U.K. Culture and Media Minister Faces Expenses Probe

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The British minister Maria Miller is to be the subject of a probe into expenses claims made before her appointment as culture secretary.

LONDON -- U.K. culture secretary Maria Miller is to be the subject of an investigation by the British parliamentary commissioner into expenses claims she made.

Miller is to have her expenses investigated by commissioner John Lyon, his office said on Thursday.

Lyon's move to investigate Miller comes after The Telegraph newspaper, the daily which first published details of widespread abuse by MPs of expenses in 2009.

Between 2005 and 2009, before being appointed culture, media and sports minister in September this year, Miller claimed the cost of a mortgage loan and other expenses associated with a South London property, which has been her parents’ home for “nearly two decades”.

The sum is reported as being $145,000 (£90,000)

Miller told the Telegraph her expenses are "absolutely in order" but Parliament's watchdog has decided to look at whether there is a case to answer.

A spokesman for Lyon told the BBC today: "It has been accepted for inquiry. There is an inquiry."

The investigation was launched after John Mann, a Labor minister of parliament, complained that the cabinet minister’s arrangements appear at odds with parliamentary rules.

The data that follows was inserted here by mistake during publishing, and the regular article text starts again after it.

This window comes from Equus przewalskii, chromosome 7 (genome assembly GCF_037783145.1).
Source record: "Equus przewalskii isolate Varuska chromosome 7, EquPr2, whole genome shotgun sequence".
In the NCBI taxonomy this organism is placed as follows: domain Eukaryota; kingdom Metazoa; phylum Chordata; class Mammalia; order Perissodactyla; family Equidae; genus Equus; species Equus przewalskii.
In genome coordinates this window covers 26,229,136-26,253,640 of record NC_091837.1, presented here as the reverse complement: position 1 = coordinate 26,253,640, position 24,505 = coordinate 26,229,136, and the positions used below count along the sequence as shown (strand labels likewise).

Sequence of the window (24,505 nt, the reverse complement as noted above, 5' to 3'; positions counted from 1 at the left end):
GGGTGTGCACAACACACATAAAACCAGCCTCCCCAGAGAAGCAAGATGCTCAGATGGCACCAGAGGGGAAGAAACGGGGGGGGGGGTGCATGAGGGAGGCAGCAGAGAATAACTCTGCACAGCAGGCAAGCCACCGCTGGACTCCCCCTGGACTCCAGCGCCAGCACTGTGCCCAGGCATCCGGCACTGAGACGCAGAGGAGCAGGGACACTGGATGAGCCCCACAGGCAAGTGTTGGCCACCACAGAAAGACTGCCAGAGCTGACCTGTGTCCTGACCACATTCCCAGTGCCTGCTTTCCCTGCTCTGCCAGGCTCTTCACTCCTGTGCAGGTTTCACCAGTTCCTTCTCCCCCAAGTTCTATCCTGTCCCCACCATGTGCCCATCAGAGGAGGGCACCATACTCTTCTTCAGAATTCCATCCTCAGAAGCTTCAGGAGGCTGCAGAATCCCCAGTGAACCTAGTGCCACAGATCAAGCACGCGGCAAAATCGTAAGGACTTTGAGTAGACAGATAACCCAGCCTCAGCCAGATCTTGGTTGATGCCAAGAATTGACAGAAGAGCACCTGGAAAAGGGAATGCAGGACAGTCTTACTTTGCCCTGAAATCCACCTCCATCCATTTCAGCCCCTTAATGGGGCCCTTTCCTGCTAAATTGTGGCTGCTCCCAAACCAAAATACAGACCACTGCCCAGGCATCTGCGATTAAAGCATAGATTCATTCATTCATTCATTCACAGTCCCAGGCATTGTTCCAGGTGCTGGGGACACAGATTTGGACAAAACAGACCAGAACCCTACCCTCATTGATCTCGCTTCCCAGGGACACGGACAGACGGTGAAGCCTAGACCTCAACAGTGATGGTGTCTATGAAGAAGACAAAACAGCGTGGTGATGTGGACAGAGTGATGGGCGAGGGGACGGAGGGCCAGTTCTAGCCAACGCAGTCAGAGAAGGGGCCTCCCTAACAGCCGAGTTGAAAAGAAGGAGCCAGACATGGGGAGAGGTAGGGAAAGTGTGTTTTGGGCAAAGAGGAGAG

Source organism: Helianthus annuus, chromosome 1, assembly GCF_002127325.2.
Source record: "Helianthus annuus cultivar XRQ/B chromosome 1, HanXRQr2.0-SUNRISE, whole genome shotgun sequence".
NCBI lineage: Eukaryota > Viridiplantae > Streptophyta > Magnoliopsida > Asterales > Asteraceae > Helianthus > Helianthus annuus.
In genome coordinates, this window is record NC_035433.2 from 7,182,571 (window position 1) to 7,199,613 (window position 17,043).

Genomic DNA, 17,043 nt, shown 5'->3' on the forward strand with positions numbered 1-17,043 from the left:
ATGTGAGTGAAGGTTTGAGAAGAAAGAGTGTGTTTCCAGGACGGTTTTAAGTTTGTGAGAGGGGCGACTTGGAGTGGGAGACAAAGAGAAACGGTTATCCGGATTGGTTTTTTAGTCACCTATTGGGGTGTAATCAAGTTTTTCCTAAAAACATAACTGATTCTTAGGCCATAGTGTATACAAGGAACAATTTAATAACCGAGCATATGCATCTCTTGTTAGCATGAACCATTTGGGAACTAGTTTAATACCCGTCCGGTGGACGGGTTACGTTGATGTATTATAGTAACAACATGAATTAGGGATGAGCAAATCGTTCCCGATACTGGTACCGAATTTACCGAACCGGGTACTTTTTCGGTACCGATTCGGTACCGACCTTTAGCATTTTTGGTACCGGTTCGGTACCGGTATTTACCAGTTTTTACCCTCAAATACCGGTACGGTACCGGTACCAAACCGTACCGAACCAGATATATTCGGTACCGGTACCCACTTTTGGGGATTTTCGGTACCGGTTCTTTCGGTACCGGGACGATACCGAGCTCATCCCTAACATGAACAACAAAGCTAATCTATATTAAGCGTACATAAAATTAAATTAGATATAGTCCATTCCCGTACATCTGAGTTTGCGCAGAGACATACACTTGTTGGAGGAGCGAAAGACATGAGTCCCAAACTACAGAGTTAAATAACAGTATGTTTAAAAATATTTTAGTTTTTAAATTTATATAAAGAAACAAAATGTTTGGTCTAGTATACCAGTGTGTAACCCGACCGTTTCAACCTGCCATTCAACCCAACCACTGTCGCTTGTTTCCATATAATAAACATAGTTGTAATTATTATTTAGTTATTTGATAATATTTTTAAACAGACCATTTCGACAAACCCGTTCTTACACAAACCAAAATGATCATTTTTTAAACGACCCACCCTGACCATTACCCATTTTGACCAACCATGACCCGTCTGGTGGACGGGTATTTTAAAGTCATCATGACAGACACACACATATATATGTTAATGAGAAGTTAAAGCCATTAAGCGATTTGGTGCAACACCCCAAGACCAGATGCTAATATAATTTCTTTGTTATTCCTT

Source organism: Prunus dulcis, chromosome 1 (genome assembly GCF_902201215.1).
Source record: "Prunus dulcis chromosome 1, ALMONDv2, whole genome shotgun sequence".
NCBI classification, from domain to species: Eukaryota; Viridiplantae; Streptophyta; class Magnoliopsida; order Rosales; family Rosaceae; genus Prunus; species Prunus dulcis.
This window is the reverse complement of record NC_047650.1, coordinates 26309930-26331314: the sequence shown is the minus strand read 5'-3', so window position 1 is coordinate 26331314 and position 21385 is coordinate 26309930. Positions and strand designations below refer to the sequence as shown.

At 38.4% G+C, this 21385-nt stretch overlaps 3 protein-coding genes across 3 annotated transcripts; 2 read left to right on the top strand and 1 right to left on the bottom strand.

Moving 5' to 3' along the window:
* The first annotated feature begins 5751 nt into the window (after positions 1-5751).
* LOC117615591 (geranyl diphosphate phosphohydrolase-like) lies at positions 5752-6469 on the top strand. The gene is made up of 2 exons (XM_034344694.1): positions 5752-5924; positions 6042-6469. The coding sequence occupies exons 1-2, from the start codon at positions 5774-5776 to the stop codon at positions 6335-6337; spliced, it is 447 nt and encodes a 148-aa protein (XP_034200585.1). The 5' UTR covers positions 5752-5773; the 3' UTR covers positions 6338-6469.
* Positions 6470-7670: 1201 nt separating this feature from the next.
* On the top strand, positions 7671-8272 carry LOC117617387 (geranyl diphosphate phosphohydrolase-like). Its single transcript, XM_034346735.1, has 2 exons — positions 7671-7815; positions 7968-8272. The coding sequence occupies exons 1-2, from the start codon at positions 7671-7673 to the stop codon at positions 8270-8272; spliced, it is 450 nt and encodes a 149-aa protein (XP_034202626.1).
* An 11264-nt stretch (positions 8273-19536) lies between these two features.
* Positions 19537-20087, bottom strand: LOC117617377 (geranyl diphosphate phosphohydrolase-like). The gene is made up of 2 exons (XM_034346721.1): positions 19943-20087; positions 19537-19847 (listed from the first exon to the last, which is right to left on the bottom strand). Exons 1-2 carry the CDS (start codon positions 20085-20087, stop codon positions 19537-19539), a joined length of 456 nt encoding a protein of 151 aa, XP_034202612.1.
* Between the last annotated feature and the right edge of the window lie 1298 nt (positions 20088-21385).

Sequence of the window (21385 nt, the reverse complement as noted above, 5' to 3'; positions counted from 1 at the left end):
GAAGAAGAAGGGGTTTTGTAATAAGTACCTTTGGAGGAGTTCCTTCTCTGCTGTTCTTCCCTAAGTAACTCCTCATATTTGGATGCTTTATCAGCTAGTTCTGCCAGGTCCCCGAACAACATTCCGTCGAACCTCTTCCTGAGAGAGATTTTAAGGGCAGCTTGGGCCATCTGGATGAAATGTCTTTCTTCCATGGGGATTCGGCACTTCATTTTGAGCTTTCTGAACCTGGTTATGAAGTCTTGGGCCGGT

Mann said the Miller's claims appear to be almost "identical" to those of Tony McNulty, a Labor home office minister who was severely reprimanded for letting his parents live in his taxpayer-funded second home in 2009.

In that case, the Parliamentary Commissioner for Standards ruled that second homes must be “exclusively” for the use of MPs in fulfilling their parliamentary duties and that housing a politician’s parents was “specifically prohibited” by the rules.

Miller hit back Wednesday at her critics in an interview with The Evening Standard newspaper saying her expenses have been "audited twice independently" in a review of MPs by Sir Thomas Legg and another by the Conservative Party.

But when quizzed about whether or not those auditors knew that her parents lived in the property, she did not give a clear answer.

“I obviously spoke to the Fees Office about my claims and they were happy that everything was in order,” she said.

Miller replaced Jeremy Hunt, who was a key witness in the Leveson inquiry into media ethics and standards.

Hunt found himself in political hot water just prior to September's switch to being appointed health secretary for the government.

Hunt was in the spotlight during Leveson amid criticism that he seemed too friendly with Rupert Murdoch's News Corp. when he reviewed the conglomerate's bid for full control of pay TV satellite operator BSkyB.

He later said he had "learned his lesson" from the case.

Hunt, seen as a rising star before joining the government, was more recently lauded for contributing to the successful London 2012 Summer Olympics.